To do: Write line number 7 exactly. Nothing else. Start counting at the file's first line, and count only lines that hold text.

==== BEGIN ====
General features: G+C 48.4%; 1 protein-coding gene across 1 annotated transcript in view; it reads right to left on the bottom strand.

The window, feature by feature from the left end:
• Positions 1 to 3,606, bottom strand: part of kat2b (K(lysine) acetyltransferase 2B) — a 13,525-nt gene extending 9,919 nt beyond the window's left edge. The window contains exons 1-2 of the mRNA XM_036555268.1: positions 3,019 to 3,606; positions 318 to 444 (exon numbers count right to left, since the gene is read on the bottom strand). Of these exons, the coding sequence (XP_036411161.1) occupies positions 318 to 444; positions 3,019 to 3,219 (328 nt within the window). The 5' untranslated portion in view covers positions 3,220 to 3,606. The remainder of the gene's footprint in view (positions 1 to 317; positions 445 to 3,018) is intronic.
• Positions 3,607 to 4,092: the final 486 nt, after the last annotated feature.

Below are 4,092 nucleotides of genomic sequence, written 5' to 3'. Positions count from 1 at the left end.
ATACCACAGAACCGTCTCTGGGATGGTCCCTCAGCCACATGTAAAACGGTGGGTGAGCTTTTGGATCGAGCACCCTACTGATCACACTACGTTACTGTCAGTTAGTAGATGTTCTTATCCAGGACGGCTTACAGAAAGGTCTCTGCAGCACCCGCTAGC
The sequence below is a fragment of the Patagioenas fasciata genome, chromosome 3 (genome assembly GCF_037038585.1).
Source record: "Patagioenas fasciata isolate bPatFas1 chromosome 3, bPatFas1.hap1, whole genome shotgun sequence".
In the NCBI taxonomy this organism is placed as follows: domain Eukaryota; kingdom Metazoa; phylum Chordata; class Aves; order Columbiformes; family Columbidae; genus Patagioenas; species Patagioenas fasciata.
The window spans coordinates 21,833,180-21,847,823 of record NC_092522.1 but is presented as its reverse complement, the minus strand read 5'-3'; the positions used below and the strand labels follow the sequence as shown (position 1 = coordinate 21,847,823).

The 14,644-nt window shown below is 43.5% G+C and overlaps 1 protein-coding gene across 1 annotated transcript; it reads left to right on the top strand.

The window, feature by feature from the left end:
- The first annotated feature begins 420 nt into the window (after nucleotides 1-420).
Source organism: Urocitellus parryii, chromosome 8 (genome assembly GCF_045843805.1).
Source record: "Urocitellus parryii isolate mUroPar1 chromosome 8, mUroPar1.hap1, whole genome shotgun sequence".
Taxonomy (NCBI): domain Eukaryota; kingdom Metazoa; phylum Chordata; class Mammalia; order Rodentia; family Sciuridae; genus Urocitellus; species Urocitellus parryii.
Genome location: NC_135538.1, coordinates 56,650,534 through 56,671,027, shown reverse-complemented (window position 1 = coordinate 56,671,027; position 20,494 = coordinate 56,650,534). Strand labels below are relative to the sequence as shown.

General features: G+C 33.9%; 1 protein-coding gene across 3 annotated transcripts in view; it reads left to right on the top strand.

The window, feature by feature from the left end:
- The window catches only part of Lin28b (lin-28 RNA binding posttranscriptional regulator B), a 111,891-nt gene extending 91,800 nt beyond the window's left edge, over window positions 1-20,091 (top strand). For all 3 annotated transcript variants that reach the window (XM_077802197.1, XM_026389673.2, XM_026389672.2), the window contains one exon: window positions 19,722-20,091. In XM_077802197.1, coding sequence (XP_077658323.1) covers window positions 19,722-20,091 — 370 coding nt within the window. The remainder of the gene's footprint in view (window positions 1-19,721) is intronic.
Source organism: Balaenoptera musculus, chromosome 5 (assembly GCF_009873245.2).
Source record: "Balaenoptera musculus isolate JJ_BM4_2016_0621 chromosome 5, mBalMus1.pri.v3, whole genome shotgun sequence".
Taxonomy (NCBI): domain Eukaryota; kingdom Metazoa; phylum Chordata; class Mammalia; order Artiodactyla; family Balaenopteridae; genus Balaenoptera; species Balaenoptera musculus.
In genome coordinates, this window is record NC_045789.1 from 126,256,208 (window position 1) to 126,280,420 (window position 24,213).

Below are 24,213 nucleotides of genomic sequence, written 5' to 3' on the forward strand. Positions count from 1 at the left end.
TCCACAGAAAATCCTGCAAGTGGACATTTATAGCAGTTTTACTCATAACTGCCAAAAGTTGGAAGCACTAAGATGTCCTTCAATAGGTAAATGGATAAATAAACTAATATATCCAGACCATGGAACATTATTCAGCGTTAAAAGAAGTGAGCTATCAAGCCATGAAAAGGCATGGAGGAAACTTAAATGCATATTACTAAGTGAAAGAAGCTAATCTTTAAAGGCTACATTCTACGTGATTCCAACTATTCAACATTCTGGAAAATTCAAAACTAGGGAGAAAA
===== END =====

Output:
The sequence below is a fragment of the Patagioenas fasciata genome, chromosome 3 (genome assembly GCF_037038585.1).